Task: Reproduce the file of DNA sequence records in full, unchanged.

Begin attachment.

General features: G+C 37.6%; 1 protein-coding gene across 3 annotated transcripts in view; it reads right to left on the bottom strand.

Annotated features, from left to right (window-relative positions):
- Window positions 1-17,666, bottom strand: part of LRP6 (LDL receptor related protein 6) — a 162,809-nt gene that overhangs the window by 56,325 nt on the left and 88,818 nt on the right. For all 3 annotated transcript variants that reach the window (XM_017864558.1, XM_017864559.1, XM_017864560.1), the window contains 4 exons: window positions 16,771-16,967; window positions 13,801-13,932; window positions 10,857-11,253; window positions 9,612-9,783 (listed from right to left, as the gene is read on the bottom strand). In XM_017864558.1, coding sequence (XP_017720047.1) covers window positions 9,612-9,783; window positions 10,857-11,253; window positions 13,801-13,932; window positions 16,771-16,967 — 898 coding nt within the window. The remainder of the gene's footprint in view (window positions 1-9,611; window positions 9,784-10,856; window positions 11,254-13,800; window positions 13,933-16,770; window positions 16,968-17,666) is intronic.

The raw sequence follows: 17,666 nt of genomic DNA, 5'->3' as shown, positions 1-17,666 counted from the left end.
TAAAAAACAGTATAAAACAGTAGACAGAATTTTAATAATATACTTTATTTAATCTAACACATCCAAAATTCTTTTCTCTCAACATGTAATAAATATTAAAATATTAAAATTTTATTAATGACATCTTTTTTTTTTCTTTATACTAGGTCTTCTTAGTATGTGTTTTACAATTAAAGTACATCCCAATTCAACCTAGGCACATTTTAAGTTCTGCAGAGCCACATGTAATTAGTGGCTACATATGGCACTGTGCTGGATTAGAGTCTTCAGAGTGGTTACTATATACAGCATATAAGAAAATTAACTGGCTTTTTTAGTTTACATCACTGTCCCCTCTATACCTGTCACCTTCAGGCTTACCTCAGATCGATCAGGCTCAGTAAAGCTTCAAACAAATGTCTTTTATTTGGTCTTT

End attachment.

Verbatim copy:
General features: G+C 37.6%; 1 protein-coding gene across 3 annotated transcripts in view; it reads right to left on the bottom strand.

Annotated features, from left to right (window-relative positions):
- Window positions 1-17,666, bottom strand: part of LRP6 (LDL receptor related protein 6) — a 162,809-nt gene that overhangs the window by 56,325 nt on the left and 88,818 nt on the right. For all 3 annotated transcript variants that reach the window (XM_017864558.1, XM_017864559.1, XM_017864560.1), the window contains 4 exons: window positions 16,771-16,967; window positions 13,801-13,932; window positions 10,857-11,253; window positions 9,612-9,783 (listed from right to left, as the gene is read on the bottom strand). In XM_017864558.1, coding sequence (XP_017720047.1) covers window positions 9,612-9,783; window positions 10,857-11,253; window positions 13,801-13,932; window positions 16,771-16,967 — 898 coding nt within the window. The remainder of the gene's footprint in view (window positions 1-9,611; window positions 9,784-10,856; window positions 11,254-13,800; window positions 13,933-16,770; window positions 16,968-17,666) is intronic.

The raw sequence follows: 17,666 nt of genomic DNA, 5'->3' as shown, positions 1-17,666 counted from the left end.
TAAAAAACAGTATAAAACAGTAGACAGAATTTTAATAATATACTTTATTTAATCTAACACATCCAAAATTCTTTTCTCTCAACATGTAATAAATATTAAAATATTAAAATTTTATTAATGACATCTTTTTTTTTTCTTTATACTAGGTCTTCTTAGTATGTGTTTTACAATTAAAGTACATCCCAATTCAACCTAGGCACATTTTAAGTTCTGCAGAGCCACATGTAATTAGTGGCTACATATGGCACTGTGCTGGATTAGAGTCTTCAGAGTGGTTACTATATACAGCATATAAGAAAATTAACTGGCTTTTTTAGTTTACATCACTGTCCCCTCTATACCTGTCACCTTCAGGCTTACCTCAGATCGATCAGGCTCAGTAAAGCTTCAAACAAATGTCTTTTATTTGGTCTTT